Governor didn’t approve city’s planned reboot of large indoor events but has no plans to stop it
HONOLULU (HawaiiNewsNow) - Gov. David Ige says he’s not comfortable with the city’s plan to allow large indoor events on Oahu, but won’t stop Honolulu’s mayor from moving forward.
Ige says indoor “interactive” events ― like weddings ― pose the highest risk for COVID transmission.
In a statement, he also said the state will continue to work with the city to “discuss the risks and the city’s responsibilities in responding to a surge in COVID-19 cases if one occurs.”
The city’s decision to move forward with plans to dramatically ease restrictions on large events without the state’s approval is a departure from how the county and governor operated earlier in the pandemic.
In April 2020, during the first COVID lockdown, Ige said changes regarding any COVID emergency rules by the counties needed his OK. But after more than a year and a half of pandemic restrictions, some county mayors appear to have had enough waiting on the governor.
“This is about going forward and living with it,” said Blangiardi. “We have shifted from a pandemic to an endemic,” he added.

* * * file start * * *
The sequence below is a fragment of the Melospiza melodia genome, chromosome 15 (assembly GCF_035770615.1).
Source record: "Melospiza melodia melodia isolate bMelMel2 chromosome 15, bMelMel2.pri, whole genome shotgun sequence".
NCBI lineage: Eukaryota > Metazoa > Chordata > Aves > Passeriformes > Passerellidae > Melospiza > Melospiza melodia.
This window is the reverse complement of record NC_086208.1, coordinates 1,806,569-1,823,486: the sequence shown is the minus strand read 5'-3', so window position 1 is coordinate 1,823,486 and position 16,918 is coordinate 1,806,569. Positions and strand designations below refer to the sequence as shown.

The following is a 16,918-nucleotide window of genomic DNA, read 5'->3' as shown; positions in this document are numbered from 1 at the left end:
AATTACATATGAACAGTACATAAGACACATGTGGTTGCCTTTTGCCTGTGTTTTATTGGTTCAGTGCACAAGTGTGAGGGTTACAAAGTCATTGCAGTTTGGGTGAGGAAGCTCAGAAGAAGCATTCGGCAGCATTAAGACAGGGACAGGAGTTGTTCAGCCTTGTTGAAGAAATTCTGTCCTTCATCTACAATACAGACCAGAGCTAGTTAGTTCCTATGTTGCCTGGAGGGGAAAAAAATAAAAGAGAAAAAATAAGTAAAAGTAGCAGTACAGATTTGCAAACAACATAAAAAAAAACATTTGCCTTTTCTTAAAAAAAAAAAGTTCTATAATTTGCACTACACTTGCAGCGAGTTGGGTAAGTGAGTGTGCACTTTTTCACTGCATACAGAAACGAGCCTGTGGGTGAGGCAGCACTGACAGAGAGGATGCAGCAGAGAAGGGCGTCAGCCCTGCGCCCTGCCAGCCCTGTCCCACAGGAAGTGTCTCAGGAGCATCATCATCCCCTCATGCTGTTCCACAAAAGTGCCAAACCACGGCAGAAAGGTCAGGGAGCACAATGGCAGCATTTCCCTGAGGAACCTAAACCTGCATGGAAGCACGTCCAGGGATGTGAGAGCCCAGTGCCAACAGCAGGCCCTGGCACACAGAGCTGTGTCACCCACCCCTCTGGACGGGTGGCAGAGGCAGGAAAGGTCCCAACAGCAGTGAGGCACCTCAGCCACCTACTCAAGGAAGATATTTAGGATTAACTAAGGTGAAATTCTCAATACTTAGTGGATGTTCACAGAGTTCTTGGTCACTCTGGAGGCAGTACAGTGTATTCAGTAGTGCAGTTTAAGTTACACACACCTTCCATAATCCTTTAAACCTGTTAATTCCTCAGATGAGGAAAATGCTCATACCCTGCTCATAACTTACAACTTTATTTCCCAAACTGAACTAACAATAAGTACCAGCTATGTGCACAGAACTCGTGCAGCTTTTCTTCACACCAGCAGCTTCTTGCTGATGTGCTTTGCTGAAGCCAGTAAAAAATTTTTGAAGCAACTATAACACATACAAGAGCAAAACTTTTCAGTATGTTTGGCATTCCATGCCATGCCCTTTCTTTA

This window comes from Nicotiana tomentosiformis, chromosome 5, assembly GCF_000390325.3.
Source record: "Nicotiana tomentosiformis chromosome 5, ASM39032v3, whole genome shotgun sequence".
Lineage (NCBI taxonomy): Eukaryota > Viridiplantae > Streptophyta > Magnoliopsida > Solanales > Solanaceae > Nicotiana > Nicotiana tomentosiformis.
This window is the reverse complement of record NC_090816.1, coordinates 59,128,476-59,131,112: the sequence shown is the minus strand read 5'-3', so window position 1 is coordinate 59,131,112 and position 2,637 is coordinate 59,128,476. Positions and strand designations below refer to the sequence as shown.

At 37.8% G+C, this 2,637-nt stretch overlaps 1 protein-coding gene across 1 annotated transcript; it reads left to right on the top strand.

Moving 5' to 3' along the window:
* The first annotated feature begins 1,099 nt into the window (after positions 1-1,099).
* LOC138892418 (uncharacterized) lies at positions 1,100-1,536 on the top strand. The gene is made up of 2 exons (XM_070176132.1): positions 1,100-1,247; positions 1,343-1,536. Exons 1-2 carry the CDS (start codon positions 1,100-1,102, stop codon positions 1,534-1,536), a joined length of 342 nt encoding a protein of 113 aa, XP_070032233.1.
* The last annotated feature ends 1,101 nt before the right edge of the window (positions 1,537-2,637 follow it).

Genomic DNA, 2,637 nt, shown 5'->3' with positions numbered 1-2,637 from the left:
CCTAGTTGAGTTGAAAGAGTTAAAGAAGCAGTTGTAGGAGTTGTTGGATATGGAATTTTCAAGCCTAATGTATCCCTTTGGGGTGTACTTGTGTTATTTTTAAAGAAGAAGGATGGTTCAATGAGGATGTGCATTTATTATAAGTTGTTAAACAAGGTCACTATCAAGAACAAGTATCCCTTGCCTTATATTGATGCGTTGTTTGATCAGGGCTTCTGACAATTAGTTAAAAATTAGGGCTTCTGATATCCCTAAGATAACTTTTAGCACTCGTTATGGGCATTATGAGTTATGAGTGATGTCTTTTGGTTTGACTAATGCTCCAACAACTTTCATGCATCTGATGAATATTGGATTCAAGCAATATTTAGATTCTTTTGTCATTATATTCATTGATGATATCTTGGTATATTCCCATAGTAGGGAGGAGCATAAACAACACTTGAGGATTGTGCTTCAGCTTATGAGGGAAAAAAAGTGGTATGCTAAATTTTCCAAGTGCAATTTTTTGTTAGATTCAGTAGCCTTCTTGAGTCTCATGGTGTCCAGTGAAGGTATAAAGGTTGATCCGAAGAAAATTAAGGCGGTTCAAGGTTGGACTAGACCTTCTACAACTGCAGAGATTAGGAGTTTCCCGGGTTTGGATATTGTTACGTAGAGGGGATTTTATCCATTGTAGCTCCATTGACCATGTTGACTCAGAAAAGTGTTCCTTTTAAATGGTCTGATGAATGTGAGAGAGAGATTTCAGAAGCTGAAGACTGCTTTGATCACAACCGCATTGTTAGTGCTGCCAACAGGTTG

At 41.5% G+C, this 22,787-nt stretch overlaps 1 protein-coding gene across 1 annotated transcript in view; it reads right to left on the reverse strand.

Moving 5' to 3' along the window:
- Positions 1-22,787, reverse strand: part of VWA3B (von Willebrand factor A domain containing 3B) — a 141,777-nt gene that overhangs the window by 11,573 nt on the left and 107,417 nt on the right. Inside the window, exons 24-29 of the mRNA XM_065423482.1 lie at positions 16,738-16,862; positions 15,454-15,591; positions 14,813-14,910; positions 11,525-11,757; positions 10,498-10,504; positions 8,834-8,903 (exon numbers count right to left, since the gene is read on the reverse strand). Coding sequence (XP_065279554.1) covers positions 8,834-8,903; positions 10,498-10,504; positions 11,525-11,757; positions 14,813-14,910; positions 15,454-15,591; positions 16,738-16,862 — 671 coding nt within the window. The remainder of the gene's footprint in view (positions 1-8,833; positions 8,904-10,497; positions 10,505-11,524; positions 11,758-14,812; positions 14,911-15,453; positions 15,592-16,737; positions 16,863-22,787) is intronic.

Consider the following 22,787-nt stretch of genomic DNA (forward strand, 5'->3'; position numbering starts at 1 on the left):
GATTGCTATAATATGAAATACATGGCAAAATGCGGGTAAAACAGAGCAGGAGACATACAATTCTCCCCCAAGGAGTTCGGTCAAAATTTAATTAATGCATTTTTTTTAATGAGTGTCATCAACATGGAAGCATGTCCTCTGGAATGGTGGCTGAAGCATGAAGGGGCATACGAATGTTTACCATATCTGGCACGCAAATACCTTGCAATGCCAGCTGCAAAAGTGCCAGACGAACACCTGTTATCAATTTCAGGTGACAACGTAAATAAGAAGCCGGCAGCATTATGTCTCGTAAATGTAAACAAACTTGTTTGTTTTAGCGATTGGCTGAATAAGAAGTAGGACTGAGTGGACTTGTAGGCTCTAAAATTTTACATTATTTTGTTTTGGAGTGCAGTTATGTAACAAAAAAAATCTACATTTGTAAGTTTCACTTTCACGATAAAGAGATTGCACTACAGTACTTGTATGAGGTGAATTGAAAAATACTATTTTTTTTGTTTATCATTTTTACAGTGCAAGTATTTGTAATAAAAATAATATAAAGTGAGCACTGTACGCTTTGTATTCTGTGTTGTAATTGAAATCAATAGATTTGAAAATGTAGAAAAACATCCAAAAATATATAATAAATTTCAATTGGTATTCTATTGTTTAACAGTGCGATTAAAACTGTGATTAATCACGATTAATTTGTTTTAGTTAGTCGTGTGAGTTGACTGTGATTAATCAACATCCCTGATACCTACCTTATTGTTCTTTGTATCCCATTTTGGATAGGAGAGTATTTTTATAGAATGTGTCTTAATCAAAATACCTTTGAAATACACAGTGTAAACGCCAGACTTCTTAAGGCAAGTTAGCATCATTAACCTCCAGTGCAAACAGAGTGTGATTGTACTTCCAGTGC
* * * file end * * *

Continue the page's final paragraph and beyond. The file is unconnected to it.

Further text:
Colin Moore, director of UH’s Center for Public Policy, said it appears the mayors are “no longer willing to toe the line” when it comes the governor’s approach to COVID.
On Wednesday, in announcing his plan for large events, Blangiardi acknowledged the state Health Department and governor were opposed to restoring indoor entertainment venues to full capacity.
The mayor did, however, have the blessing of the Healthcare Association of Hawaii.
“All of our decision-making was predicated on data. It was all in our favor. It was time to make that decision and we made it,” said Blangiardi.
Maui Mayor Mike Victorino bucked Ige’s wishes earlier this month when he allowed families to watch their children at non-DOE sporting events.
“Someone has told me you’re countering the governor’s order and I believe it’s the right thing to do,” said Victorino. “No offense to the governor. I don’t mean to be disrespectful,” he added.
Moore says Ige’s caution has been good for Hawaii’s COVID safety.
But with concerns about the economy and people’s emotional well-being, the mayors are under intense pressure by people fed up of the pandemic.
“They get really hit hard by people who are struggling as a result of these closures so I think they feel more direct political pressure to move more quickly than the governor,” said Moore.
Is Blangiardi tired of Ige’s approach?
“No, I’m not going to say I’m tired about anything about the governor. He’s got the state to run,” the mayor said. “We’ve got the city and at the end of the day right now I feel like we are in a good place.”
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